The Oregon Village Board’s examination of driver and pedestrian safety at the intersection of Perry Parkway and Janesville Street will resume Monday, July 13, after a four-month interruption.
Trustees had planned to discuss a three-month traffic and signal analysis from SRF Consulting Group at its Monday, March 16, meeting, but those plans changed as a result of the COVID-19 pandemic.
Public works director Jeff Rau told the Observer SRF will present its report and summarize analysis findings, which the village had posted on its website March 4. That study, which looked into crash data spanning the last five years at the intersection and explored four improvement options, concluded the best would be traffic signals and an added right-turn lane.
Rau said he anticipates the village will consider putting the cost of adding a signal into its Capital Improvement Plan either in 2021 or 2022, whenever the village and county agree to rebuild that road. He said, however, that the village should address the “de facto” right-turn lane immediately.
The intersection became much busier after the village linked South Perry and North Perry in 2018, providing a direct path from Oregon High School to Janesville Street. Last October, pedestrians were almost struck by vehicles in incidents at two separate crosswalks along Perry Parkway, and in November, the village voted to spend up to $6,500 on the intersection control evaluation (ICE) Study of Janesville Street and South Perry Parkway.
The consultant found safety problems “are essentially 100% (during) school drop off and pick up time periods,” Rau said, adding it was “surprising.” As a result, the village might be on its own paying for it.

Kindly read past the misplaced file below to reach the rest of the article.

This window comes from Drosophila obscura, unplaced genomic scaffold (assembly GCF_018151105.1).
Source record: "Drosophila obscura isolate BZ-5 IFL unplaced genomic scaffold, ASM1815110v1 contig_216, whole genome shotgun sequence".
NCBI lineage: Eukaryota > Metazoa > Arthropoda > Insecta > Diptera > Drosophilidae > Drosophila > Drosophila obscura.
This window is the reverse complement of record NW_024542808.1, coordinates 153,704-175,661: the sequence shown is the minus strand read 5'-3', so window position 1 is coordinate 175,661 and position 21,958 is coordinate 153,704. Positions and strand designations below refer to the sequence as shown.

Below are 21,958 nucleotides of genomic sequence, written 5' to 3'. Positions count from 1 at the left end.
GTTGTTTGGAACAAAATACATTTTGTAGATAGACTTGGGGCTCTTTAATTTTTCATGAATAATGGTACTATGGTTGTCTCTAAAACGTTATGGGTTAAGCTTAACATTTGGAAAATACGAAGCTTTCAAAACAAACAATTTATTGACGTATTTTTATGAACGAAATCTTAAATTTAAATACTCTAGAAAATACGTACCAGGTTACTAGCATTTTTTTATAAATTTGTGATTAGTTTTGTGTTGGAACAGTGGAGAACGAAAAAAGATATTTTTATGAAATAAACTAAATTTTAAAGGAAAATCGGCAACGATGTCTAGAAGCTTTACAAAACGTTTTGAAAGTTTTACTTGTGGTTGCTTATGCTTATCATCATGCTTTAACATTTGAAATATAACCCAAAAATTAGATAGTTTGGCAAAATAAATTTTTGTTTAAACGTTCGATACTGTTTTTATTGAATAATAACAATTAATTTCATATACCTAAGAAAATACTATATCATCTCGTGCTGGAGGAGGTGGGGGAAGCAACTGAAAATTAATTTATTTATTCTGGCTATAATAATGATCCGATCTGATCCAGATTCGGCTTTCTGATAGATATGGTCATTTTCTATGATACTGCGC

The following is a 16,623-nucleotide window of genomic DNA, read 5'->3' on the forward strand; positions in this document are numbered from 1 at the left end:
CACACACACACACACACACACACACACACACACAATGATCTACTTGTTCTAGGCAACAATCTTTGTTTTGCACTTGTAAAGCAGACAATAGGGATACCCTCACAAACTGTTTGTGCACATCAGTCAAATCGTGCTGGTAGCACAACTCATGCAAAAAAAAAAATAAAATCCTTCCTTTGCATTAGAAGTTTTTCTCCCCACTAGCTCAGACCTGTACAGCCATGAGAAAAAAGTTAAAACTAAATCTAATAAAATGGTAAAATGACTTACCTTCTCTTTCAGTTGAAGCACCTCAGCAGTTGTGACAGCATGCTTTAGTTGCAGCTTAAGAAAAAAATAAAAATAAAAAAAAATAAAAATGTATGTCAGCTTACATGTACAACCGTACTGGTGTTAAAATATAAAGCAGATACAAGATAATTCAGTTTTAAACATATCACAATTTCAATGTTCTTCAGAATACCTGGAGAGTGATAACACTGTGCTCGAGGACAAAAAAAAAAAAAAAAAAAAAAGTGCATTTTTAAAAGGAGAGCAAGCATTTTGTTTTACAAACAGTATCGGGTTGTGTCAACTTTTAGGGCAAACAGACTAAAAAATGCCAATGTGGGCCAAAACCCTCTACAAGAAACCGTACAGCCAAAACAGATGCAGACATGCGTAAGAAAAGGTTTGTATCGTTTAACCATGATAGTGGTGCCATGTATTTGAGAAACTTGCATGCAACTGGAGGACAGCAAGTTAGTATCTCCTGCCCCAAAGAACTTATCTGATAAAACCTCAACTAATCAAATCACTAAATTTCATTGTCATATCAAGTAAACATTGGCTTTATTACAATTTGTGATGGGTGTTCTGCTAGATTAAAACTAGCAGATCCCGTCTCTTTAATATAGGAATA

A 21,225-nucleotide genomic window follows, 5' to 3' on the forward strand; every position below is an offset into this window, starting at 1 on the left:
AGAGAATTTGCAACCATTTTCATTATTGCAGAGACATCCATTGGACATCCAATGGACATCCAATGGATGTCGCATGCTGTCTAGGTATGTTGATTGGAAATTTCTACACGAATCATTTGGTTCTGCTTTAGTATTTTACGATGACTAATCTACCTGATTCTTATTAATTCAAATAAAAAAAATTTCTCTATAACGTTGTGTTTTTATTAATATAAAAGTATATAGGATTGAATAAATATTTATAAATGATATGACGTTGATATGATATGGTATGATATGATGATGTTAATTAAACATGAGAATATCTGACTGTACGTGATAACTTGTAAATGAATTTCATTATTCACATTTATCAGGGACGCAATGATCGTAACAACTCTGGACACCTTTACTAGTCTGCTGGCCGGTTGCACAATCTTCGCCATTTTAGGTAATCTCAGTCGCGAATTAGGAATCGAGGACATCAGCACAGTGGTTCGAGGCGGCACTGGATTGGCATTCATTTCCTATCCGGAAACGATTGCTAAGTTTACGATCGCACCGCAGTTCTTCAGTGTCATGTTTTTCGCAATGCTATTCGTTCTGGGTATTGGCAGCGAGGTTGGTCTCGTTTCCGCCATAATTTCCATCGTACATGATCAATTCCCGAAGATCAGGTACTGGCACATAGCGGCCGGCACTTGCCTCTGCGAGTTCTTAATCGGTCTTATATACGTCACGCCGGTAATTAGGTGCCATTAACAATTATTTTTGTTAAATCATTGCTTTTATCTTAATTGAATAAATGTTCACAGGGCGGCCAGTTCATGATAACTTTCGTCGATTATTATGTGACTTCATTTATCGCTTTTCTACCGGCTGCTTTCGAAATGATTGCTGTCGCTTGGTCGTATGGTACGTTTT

“The (analysis) shows that a signalized intersection is not necessarily warranted at this time, therefore we wouldn’t expect Dane County funding for any improvement,” Rau wrote. “The Village Board will need to hear the options and may direct staff moving forward. These could include budgeting and funding for engineering design and construction of signals, evaluating potential temporary measures.”
In Rau’s executive summary of the ICE study, he indicates four options for upgrading the intersection: going from a two-way stop to four-way stop, installing a single-lane roundabout, adding traffic signals with no other physical street improvements, and adding traffic signals with a right turn lane on South Perry Parkway, along with a northbound right turn lane.
Signalizing with a right-turn lane could happen with minimal impacts, Rau pointed out in a memo last fall.
That’s especially feasible given analysis collision data, which spans five years and finds 14 crashes that have occurred at the intersection in that time.
Eight were caused by what the analysis calls “inexperienced drivers” – teens ages 16-18, with most involving that age group between 3-6 p.m. Seven of the 14 were angle crashes, three vehicles were rear-ended, three side-swiped and one was a vehicle-pedestrian crash. Ten of the 14 collisions resulted only in property damage, the most surprising part, Rau said.
“The remainder of the day, there doesn’t appear to be much of a problem,” he said. “I would agree, as I rarely have troubles at this intersection unless it is school time-related.”